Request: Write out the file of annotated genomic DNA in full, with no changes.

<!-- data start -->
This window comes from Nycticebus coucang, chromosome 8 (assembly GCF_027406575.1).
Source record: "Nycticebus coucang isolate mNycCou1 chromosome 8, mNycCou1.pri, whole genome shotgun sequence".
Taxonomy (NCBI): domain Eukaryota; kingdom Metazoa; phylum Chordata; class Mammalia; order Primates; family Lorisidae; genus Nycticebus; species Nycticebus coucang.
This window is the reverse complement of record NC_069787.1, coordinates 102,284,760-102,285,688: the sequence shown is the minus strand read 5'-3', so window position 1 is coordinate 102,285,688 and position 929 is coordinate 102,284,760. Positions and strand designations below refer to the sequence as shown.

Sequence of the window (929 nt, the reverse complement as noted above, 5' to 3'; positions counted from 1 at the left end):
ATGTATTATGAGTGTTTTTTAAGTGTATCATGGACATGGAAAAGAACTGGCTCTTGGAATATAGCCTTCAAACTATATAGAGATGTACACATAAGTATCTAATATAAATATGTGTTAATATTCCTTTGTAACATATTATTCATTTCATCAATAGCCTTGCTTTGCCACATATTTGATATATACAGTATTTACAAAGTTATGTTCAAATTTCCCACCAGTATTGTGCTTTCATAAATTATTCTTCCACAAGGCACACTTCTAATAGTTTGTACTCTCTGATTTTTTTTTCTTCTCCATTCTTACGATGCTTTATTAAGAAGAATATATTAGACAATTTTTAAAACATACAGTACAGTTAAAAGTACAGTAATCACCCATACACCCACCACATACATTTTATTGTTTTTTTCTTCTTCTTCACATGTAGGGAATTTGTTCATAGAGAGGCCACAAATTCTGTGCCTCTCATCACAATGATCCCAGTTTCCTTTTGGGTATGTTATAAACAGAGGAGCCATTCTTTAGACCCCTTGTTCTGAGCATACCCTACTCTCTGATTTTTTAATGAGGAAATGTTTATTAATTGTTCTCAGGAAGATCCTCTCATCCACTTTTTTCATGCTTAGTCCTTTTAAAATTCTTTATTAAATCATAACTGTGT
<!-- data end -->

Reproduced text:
This window comes from Nycticebus coucang, chromosome 8 (assembly GCF_027406575.1).
Source record: "Nycticebus coucang isolate mNycCou1 chromosome 8, mNycCou1.pri, whole genome shotgun sequence".
Taxonomy (NCBI): domain Eukaryota; kingdom Metazoa; phylum Chordata; class Mammalia; order Primates; family Lorisidae; genus Nycticebus; species Nycticebus coucang.
This window is the reverse complement of record NC_069787.1, coordinates 102,284,760-102,285,688: the sequence shown is the minus strand read 5'-3', so window position 1 is coordinate 102,285,688 and position 929 is coordinate 102,284,760. Positions and strand designations below refer to the sequence as shown.

Sequence of the window (929 nt, the reverse complement as noted above, 5' to 3'; positions counted from 1 at the left end):
ATGTATTATGAGTGTTTTTTAAGTGTATCATGGACATGGAAAAGAACTGGCTCTTGGAATATAGCCTTCAAACTATATAGAGATGTACACATAAGTATCTAATATAAATATGTGTTAATATTCCTTTGTAACATATTATTCATTTCATCAATAGCCTTGCTTTGCCACATATTTGATATATACAGTATTTACAAAGTTATGTTCAAATTTCCCACCAGTATTGTGCTTTCATAAATTATTCTTCCACAAGGCACACTTCTAATAGTTTGTACTCTCTGATTTTTTTTTCTTCTCCATTCTTACGATGCTTTATTAAGAAGAATATATTAGACAATTTTTAAAACATACAGTACAGTTAAAAGTACAGTAATCACCCATACACCCACCACATACATTTTATTGTTTTTTTCTTCTTCTTCACATGTAGGGAATTTGTTCATAGAGAGGCCACAAATTCTGTGCCTCTCATCACAATGATCCCAGTTTCCTTTTGGGTATGTTATAAACAGAGGAGCCATTCTTTAGACCCCTTGTTCTGAGCATACCCTACTCTCTGATTTTTTAATGAGGAAATGTTTATTAATTGTTCTCAGGAAGATCCTCTCATCCACTTTTTTCATGCTTAGTCCTTTTAAAATTCTTTATTAAATCATAACTGTGT